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Stumberg strikes a new tone with 'Grace'

There’s only so much an aspiring musician can create when sequestered with the spinning, secondhand influence of their artistic heroes. Eventually, experience, struggle and invention intervene to produce something entirely personal and, at times, original.

In the case of South Buffalo native Grace Stumberg, this metamorphosis happened while in the literal shadow of one of these heroes.

The guitarist will reveal her first solo effort, “Grace” as part of an intimate album release show at 8 p.m. March 11 inside the 9th Ward at Babeville (341 Delaware Ave.).

The acoustic material is not only a stark departure from the Sportsmen’s Tavern-suitable blues blast of her eponymously named full-band gig. It’s a deeply personal product of searing heartbreak — and crafted amid the singer/songwriter’s five-year personal assistant and performance gig with folk icon Joan Baez.

Most can only dream of emotional and artistic growth while sidling a generational voice. Stumberg’s lived it, and “Grace” is its result.

The musician took some time amid Baez’s current touring hiatus to discuss her new album, the influence of her longtime boss and her enthusiasm about finally being home.

Question: Is there a central theme to “Grace”?

Answer: The central theme surrounding the album is about dealing with loss. There are many phases you go through while dealing with it. [The album] didn't need to be acoustic, but during the time of writing, that's what spoke most. [Just] me, my guitar and the lyrics. I wanted to create something minimalist and organic.

 Q: Was there anything in particular that inspired this direction?

A: To be quite honest, and it may sound cheesy, but ask Adele. I had my heart utterly and completely broken. I fell into a really dark depression for a year or so, and in those times, people say "just get over it already, you'll be OK." But unless you can find that shred of hope in yourself — which takes time — it’s very hard to deal with. So I turned to writing. Some of these songs are extremely uplifting because that's what I needed to push out in order to feel better and become myself again.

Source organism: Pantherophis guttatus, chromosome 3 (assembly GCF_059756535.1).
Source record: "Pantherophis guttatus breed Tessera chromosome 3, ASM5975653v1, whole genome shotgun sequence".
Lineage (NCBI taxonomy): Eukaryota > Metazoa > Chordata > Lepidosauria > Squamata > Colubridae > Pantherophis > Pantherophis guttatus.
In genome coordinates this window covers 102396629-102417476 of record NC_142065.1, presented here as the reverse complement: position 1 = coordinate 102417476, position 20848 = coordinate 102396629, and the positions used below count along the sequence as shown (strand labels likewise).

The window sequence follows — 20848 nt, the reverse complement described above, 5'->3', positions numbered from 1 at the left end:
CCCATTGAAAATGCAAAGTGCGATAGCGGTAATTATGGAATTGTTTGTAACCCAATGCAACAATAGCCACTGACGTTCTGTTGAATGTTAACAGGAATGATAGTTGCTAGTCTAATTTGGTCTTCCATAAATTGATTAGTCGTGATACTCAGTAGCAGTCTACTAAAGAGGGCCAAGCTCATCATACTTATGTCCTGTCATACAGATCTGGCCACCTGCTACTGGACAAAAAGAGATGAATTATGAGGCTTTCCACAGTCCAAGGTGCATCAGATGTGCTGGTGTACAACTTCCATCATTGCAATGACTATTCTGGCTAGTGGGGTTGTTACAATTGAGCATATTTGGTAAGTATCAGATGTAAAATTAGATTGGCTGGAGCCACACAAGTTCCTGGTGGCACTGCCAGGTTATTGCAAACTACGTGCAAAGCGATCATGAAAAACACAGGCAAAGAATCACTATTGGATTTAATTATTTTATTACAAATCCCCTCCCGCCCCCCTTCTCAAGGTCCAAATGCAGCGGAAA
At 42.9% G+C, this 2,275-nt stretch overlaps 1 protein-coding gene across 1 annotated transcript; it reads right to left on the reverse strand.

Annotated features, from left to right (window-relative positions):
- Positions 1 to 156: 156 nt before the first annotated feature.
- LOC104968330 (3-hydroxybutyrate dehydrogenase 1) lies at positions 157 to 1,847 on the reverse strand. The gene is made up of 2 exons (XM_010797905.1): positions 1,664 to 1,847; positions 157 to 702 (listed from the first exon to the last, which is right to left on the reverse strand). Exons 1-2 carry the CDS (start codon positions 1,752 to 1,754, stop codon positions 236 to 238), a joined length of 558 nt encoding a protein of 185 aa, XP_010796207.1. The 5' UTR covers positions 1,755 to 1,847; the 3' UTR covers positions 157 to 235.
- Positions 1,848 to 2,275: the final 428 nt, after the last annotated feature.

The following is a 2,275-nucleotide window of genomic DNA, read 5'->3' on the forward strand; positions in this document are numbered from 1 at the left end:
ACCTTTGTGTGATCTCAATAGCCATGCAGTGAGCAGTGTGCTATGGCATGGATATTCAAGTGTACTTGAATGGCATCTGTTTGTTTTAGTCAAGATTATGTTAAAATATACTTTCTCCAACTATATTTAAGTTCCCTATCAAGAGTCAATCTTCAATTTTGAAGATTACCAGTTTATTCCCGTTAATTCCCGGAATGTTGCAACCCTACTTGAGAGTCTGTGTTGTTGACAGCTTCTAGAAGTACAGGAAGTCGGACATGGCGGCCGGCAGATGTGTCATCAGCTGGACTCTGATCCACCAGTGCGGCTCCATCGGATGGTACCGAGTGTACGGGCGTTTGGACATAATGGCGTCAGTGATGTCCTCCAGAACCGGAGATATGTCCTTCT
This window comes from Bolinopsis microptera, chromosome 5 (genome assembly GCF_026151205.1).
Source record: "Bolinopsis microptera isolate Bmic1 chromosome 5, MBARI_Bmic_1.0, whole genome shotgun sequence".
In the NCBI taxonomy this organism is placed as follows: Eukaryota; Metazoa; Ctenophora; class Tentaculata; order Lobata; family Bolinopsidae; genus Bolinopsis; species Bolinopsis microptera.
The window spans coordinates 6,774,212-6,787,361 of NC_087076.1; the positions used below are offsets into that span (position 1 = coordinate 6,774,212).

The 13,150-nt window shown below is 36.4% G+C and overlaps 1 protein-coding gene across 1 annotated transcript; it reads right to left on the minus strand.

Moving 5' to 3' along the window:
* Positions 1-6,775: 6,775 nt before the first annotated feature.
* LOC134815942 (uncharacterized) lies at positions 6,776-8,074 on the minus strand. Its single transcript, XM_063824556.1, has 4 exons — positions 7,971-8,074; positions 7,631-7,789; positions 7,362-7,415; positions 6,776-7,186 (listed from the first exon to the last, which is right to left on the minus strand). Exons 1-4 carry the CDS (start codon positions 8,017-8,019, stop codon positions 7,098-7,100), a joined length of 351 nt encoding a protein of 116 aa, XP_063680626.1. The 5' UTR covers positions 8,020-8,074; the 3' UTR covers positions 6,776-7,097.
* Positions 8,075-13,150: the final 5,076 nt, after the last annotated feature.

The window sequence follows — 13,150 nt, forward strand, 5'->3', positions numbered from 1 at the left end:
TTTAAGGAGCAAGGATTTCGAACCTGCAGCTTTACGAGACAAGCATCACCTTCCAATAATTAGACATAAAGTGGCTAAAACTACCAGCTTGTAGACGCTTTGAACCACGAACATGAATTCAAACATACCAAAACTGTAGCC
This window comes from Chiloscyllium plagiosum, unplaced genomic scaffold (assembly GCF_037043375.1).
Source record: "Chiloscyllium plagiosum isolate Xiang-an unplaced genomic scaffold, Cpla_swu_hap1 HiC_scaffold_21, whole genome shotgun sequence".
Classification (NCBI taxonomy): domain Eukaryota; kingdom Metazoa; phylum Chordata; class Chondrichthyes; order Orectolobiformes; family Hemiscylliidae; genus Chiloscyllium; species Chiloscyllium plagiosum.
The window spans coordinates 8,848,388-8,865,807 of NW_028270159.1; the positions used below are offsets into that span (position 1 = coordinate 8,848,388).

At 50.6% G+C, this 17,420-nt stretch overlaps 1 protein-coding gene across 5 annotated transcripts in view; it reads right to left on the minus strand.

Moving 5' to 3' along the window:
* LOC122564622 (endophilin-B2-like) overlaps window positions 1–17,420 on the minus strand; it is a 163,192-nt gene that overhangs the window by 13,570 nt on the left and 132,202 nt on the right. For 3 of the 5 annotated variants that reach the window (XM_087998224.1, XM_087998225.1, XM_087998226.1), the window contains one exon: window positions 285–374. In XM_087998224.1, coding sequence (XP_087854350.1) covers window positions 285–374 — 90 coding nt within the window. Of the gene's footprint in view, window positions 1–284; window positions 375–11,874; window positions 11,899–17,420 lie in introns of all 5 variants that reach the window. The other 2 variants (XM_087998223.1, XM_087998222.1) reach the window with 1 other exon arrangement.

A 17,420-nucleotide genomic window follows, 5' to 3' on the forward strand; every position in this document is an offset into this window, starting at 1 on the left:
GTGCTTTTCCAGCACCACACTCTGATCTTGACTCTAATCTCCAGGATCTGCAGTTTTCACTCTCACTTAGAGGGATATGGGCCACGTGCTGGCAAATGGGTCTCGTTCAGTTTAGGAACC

Q: Would you term this as a drastic shift from the material on your Grace Stumberg Band's "Live! At the Studio Cafe," or is it simply the next step in a linear artistic direction?

A: This new album is extremely different than the 'Studio Cafe' album. All my previous albums have been recorded with bands and rocking guitar. That's what I was creating at that time. When my life shifted and I was broken in a way that really opened me up, I started creating an entirely new piece of music, which led to this album.

Q: Has being around a folk icon like Baez changed you as a performer and songwriter?

A: I have definitely changed as a performer. I am more confident on stage, and I’m no longer scared about not having my guitar to hide behind while I'm singing. The downtime in lonely hotel rooms with Joan’s guitar led to some of the songs you will hear on this new album. Singing with her has also led to an infatuation with singing harmonies on everything, which you’ll hear a lot on the album.

Q: What's the next move for you as either bandleader or solo artist?

A: My next big project I would like to achieve is setting up an acoustic tour of the UK/Ireland. I am unsure at the moment of how much touring I will be doing with Joan, as she’s taking a hiatus. After five years of doing this, it’s quite the change to be back home. However, I also look forward to being here for a little while and seeing what I can shake up at some of these awesome new concert series in Buffalo—whether that be rocking out on stage with the full band or singing intimately in a room.

Music Preview

Who: Grace Stumberg

When: 8 p.m. March 11

Where: 9th Ward at Babeville, 341 Delaware Ave.

Admission: $10


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